SONOMA COUNTY, CA – It’s not unusual for a visit to a theater to bring out the performer in a child. Sometimes such a visit can seal the deal of a lifetime. For Patrick Varner, that visit was backstage at Phantom of the Opera in San Francisco’s Orpheum Theatre, at the tender age of five.

“It was mind-blowing at the time,” says Varner, now 17. “Being a five-year-old kid and standing on the stage of this theater where there’s more than a thousand seats, and seeing the chandelier up close and personal… It had a long-lasting effect on me that has never gone away. That was sort of the end of everything – it was like, ‘All right, this is what I’m supposed to do.’”

Varner has remained true to his word. After arriving back home in Santa Rosa, California, he implored his parents to sign him up for theater classes, and – except for a brief stint where he feared being labeled a “theater nerd” in middle school – he’s been at it ever since.

Varner’s talents were spotted early on at Santa Rosa’s Montgomery High School, where he landed the second male lead as a freshman in the school’s production of Kiss Me Kate. A natural singer, Varner wasn’t so at ease with all the dancing his role in the musical demanded.

“When I got this part, it was like, ‘Aw, crap, what do I do? I was totally a fish out of water. Just completely uncomfortable; I didn’t know what was going on.”

But Varner seems to be a kid who finds his comfort zone, and goes ten steps beyond it. After the success of that performance, he took on more and more roles each year, and not just at school – he could also be found at Santa Rosa’s 6th Street Playhouse. While he considers comedy his forte, he also embraces emotionally challenging roles, and strives to be a performer who can play anything. Last year, on top of four or five school productions, he entered four categories in Sacramento State University’s Lenaea Festival, including a manic performance in Becky Mode’s Fully Committed – a one-man show featuring 42 different characters.

“It was insanity,” he says of the experience. He won best performance by an actor, and gold in the one-act category.

He followed that up this year with another slew of successes, including winning a $10,000 scholarship in the Steve Silver Foundation/Beach Blanket Babylon competition. He plans to attend Boston University in the fall.

“I’m excited to be challenged,” he says. “I’m excited to be beaten down and built back up again.”

Despite his early successes, Varner harbors no illusions about the life of an actor. During a summer acting program in New York, a teacher who had played successful parts on Broadway surprised him by revealing he had auditioned for a voice-over role for a bank commercial in New Jersey. “He said, ‘You know, you gotta pay the bills somehow,’” Varner recalls. So, while he relishes an acting future in New York City, Varner also has his eyes on the dynamic community that he witnessed at the Oregon Shakespeare Festival in Ashland, Oregon.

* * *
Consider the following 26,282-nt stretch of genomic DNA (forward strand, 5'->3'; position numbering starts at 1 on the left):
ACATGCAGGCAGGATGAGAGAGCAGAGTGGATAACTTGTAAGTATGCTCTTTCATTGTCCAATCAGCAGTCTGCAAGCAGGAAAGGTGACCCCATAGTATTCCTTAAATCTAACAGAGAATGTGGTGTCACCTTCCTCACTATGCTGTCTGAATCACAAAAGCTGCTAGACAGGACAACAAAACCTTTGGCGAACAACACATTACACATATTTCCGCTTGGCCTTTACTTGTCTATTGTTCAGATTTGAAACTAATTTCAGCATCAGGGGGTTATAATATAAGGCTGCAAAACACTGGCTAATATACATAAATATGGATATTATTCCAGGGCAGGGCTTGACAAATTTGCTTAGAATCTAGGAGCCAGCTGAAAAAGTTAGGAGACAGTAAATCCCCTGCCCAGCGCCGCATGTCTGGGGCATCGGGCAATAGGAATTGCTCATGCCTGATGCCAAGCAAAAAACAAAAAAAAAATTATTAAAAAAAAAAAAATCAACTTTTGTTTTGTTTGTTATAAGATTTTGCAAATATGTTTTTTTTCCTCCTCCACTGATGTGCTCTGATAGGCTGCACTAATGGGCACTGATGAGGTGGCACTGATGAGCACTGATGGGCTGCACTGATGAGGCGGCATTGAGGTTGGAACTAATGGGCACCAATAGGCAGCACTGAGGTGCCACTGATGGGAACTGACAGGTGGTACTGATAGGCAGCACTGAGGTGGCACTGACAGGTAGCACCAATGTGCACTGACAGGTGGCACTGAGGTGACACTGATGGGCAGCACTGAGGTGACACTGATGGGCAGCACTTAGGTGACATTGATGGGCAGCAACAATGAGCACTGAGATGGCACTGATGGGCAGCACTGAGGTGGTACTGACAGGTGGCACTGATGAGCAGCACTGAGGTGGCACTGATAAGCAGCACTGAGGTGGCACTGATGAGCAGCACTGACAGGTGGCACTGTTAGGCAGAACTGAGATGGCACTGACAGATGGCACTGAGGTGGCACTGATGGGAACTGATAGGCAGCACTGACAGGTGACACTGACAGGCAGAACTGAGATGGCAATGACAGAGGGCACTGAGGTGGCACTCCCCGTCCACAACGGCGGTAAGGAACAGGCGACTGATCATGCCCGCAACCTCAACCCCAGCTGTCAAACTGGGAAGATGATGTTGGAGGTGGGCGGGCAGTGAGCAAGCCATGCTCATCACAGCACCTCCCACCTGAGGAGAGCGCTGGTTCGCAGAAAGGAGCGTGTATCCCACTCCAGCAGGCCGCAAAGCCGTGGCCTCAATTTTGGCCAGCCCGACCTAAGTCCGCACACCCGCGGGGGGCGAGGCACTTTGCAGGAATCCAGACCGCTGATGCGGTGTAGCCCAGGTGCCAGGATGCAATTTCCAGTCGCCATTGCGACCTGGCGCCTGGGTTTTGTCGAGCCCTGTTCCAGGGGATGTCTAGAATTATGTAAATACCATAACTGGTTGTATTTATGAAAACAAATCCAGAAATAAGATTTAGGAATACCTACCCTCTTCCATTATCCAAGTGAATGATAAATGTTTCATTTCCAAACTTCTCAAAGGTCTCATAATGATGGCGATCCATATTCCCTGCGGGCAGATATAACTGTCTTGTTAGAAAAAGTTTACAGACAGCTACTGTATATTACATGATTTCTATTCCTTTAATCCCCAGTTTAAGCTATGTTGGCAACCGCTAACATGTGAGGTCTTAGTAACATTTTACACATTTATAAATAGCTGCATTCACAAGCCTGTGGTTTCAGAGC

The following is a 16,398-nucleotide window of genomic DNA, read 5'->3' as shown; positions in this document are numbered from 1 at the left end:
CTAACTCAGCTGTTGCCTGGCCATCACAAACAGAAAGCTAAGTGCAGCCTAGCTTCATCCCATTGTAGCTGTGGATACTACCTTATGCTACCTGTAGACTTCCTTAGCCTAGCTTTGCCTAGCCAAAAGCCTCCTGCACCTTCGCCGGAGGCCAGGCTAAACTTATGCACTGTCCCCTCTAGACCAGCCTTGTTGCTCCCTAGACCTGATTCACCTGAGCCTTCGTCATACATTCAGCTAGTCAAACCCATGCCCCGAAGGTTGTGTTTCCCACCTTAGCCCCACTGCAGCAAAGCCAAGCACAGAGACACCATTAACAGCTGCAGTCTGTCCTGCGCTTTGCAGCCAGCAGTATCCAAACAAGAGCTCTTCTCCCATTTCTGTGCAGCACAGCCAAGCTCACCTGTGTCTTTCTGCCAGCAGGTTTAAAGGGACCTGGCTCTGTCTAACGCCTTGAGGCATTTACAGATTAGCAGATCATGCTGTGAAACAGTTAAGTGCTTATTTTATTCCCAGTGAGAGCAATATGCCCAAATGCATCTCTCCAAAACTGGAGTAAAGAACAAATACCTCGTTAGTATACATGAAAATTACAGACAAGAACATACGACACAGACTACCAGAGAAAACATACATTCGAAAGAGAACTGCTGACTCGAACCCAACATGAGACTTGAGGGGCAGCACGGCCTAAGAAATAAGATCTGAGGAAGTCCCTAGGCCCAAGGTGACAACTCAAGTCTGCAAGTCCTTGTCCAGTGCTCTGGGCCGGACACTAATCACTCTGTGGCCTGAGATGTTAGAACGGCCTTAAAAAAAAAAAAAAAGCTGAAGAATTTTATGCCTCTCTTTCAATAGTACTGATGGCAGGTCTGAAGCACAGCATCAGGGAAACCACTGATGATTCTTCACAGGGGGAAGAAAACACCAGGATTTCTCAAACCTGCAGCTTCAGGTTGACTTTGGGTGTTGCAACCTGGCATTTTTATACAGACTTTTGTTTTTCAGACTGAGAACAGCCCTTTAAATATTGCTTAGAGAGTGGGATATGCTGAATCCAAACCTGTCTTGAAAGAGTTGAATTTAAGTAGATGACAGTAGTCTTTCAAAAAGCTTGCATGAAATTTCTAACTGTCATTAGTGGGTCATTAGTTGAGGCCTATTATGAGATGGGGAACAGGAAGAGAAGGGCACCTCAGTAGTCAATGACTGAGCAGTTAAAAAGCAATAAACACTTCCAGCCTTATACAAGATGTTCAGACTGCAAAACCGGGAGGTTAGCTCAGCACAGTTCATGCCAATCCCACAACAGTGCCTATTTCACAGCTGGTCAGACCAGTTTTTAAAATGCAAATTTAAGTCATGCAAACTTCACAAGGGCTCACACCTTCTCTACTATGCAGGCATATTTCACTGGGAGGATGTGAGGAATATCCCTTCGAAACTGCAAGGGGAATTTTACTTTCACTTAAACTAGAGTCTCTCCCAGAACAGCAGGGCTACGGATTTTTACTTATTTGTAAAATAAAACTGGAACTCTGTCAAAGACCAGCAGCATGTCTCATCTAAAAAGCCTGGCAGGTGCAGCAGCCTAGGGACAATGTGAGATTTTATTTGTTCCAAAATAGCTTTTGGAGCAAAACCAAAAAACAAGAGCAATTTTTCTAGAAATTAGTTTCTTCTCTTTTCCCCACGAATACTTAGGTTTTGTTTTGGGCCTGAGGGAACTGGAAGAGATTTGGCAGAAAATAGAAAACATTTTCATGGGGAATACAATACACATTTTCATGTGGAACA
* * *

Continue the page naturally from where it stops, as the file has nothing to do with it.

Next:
“That’s what I’m really wanting to do right after college,” he says of the Festival, which features new plays as well as fare from the Bard. “But, who knows, after four years, I’m sure that will have changed hundreds of times.

“I think my closer goals right now are just to work, wherever that means I go. … I would love to be a working actor, expressing myself creatively, regardless of financial stability,” he says. “Well, I mean, financial stability is definitely nice, but I am not opposed to living off of Top Ramen.”

Ray Sikorski wrote and directed his first one-act play in 1988, and his second 20 years later. He is a freelance writer based in Bozeman, Montana.

Additional articles by Ray Sikorski incude:

Footloose Productions and Shotwell Studios: a model for incubating theater, dance, music and more

In Behind the Scenes on July 15, 2009 at 4:09 pm

by Phil Gravitt

Footloose's Lenora Lee & Sebastian Grubb, photo by Keira Heu-Jwyn Chang

Footloose's Lenora Lee & Sebastian Grubb, photo by Keira Heu-Jwyn Chang

SAN FRANCISCO, CA – After 35 years in theater and dance, Mary Alice Fry of Footloose Productions in San Francisco says, “Success has nothing to do with luck.  It’s perseverance, putting one foot in front of the other.”

Fry is the Artistic and Executive Director of Footloose, providing rehearsal, class and performance space to performing arts teachers and artists at Shotwell Studios since 1989.  Shotwell hosts theater, dance, music, spoken word, comedy and multi-media, including Footloose’s own productions and collaborations.

By keeping ticket and studio rental prices reasonable, Footloose gets good box office support for its shows.  Footloose also has several long term studio rental tenants, and support and funding from foundations, SF Hotel Tax Fund Grants for the Arts, individual contributors and corporate sponsors.

Each year, Fry sponsors, aids, supports and encourages four to five performing artists or small groups in a three-tier process to help the artists move their work to the next level professionally.   The process begins with the artist in residence program, called AIM: Artists in Motion. “I’m looking for original work and original voices,” says Fry.  The residencies last from two to four months and culminate in a work in progress showing at Shotwell.

AIM grew out of an earlier program at Venue 9 called Women’s Work from 1996 through 2004 where artists would share the stage one night a week with other women each doing 10 to 15 minutes.  Fry saw that some of them were really good, and with help and more work, could grow into full performances and realized “I think we’ve got something.”   That is when Fry got the idea to do the Women on the Way (WOW) Festival, so the artists could show full-length work and share audiences.  The annual festival at Venue 9 was immediately successful securing its longevity and is gearing up for its tenth anniversary.